I think that Ste. Michelle's influence will be very positive.
John Wilen
Texas —  February 29, 2008 10:46am ET
You want to talk about a reclamation project? Of a franchise lost from declining quality? Welcome to SLWC. I¿ve wracked my brain trying to think of a better example of a once-top notch, well regarded, universally known brand that has so woefully underperformed over the last 10 years. I can¿t. Not even runner-ups Groth, Heitz, or Arrowood.
Michael Blum
San Francisco —  February 29, 2008 11:39am ET

Great instructive video today on the Syrah spectrum and how California produces wines across the axis from the leaner, Northern Rhone style to the richer, Australian style.

In order to translate the lesson into my effective reading of tasting notes, I went to the notes in search of clues for how to tell which style is which.

Both the lean and the rich notes use, ¿ripe¿ and ¿focused.¿ The ¿lean¿ Nyers note uses the word, ¿rich.¿

So with those terms eliminated, I¿m guessing the key words for the leaner style are ¿elegant¿ and ¿sleek.¿

Are the key words for the richer style ¿brimming,¿ ¿intense,¿ and ¿concentrated,¿ or is it more of the ¿plump,¿ ¿plush,¿ and ¿supple¿?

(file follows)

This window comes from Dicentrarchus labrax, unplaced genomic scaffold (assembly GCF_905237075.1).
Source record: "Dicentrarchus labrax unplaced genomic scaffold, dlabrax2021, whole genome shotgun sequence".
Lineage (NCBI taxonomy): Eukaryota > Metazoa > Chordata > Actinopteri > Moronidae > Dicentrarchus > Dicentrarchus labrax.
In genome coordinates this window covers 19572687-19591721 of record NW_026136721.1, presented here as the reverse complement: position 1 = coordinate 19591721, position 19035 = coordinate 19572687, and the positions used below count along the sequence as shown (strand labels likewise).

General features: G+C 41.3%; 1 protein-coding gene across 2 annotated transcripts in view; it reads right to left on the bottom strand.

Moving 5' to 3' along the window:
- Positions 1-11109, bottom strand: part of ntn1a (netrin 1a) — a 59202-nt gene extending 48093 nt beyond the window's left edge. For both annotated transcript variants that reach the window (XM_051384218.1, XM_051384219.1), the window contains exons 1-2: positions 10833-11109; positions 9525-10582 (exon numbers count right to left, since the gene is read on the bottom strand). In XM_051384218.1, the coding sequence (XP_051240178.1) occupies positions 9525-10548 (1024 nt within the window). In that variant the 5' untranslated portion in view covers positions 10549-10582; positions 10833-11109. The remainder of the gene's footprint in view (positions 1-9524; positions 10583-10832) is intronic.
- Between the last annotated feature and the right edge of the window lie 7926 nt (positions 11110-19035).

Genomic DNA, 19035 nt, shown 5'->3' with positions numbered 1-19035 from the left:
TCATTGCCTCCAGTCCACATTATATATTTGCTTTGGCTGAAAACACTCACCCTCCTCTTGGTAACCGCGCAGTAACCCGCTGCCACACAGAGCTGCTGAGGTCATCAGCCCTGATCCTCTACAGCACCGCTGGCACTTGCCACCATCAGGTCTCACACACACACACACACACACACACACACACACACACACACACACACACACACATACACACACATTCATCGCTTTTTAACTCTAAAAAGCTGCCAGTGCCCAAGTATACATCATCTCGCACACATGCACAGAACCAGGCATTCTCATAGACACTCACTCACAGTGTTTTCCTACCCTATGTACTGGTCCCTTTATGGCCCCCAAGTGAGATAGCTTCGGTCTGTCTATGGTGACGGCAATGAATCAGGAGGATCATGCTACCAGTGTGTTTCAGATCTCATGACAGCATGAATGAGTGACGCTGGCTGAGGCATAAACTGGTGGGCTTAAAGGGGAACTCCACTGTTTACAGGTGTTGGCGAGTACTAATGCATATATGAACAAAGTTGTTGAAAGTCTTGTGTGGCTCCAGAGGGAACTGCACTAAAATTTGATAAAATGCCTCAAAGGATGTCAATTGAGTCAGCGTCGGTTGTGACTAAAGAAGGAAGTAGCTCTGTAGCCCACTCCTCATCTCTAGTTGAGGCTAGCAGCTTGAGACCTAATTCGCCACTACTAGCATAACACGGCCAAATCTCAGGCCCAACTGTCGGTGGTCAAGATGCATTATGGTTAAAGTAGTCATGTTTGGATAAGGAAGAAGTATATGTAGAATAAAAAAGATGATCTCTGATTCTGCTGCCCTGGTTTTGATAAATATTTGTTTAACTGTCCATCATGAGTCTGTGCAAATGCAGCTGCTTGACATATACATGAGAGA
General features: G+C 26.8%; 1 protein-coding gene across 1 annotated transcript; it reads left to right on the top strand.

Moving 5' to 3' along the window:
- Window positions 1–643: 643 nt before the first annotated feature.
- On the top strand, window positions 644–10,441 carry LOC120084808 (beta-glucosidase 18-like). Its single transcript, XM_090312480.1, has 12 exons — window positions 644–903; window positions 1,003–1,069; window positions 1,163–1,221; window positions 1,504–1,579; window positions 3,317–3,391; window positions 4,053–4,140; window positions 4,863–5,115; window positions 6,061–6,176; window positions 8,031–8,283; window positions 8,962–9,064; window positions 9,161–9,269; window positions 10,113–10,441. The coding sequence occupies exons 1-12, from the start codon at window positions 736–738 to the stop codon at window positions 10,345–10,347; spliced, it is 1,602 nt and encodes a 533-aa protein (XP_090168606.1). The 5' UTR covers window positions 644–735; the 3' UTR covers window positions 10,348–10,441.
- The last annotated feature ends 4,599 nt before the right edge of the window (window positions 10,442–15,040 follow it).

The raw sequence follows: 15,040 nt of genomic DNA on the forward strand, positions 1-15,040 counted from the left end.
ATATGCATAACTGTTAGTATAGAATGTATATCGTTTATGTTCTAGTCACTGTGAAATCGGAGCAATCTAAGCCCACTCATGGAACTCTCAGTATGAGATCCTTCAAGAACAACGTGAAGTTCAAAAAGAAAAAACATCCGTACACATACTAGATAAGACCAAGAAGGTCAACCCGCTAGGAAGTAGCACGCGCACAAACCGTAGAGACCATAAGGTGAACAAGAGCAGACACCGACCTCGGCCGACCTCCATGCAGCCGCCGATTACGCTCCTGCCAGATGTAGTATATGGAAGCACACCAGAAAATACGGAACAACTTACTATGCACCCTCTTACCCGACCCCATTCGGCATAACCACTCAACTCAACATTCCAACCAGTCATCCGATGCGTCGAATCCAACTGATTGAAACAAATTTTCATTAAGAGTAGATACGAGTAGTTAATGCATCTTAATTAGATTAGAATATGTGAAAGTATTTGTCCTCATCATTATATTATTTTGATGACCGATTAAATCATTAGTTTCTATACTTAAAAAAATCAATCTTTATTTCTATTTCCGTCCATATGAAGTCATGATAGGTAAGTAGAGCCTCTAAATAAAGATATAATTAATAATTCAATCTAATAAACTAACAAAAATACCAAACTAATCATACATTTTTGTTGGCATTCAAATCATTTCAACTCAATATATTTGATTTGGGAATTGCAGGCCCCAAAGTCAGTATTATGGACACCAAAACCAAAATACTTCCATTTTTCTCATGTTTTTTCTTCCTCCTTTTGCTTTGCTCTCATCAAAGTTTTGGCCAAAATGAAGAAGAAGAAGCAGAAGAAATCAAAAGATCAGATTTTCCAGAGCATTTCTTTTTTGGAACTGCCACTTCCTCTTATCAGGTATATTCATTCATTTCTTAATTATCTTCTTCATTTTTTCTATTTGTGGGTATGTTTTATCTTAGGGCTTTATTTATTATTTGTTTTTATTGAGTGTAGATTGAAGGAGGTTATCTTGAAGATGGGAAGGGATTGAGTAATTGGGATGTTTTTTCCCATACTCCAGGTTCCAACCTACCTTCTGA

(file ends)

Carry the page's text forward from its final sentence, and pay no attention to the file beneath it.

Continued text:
Thank you,

James Laube
Napa, CA —  February 29, 2008 2:32pm ET
Michael, the cooler-site wines are leaner, more austere and usually have more pepper and spice aromatics and remind me more of the Northern Rhone, which by the way is a very cool climate region. Lagier Meredith would be in that camp, as would Neyers. Riper, more opulent wines would include such wines as Saxum (and others from Paso Robles) or Carlisle, which aims for an Aussie Shiraz style.
Matthew Weiler
Los Angeles, CA —  March 3, 2008 4:25pm ET
What makes the SLV and Cask 23 distinctive to me is the characteristic Stags Leap loaminess; let's hope the new owners 'stylistic changes' preserve the unique features of these vineyards. My $0.02 is that the last two or three vintages have been grittier, leaner. Texture, length, and finish, as opposed to flavor profile, have been the issues. The earthiness in these wines is a becoming trait; I hope that it is refined and not abandoned in favor of a 'lusher' or 'more opulent' style.
Peter Hickner
Seattle, WA —  March 3, 2008 7:11pm ET
A leaner style is fine with me as long as the green pepper is avoided.What some call "earthiness", I taste as contaminated with brett and other stray yeasts. To me, that is a flaw, not a desirable trait. I hope the new owners bring Stag's up to modern standards quickly.
Paul Wick
Portola Valley, CA —  March 10, 2008 1:32pm ET
Yet another Laube post that's way off the mark. The only reds he champions are fruit bombs with excessive alcohol and no complexity or structure. The 03 SLV and Cask 23 are top notch, as are the 04 Fay and Cask 23. The so-called deterioration at SLWC is a myth perpetrated by Wine Spectator. The truth is that Laube doesn't like the Bordeaux-like style of SLWC or Ridge, instead being a fan of the new Mondavi or Realm, both of which will knock you over with one glass given their 15%+ alcohol and searing hot finish.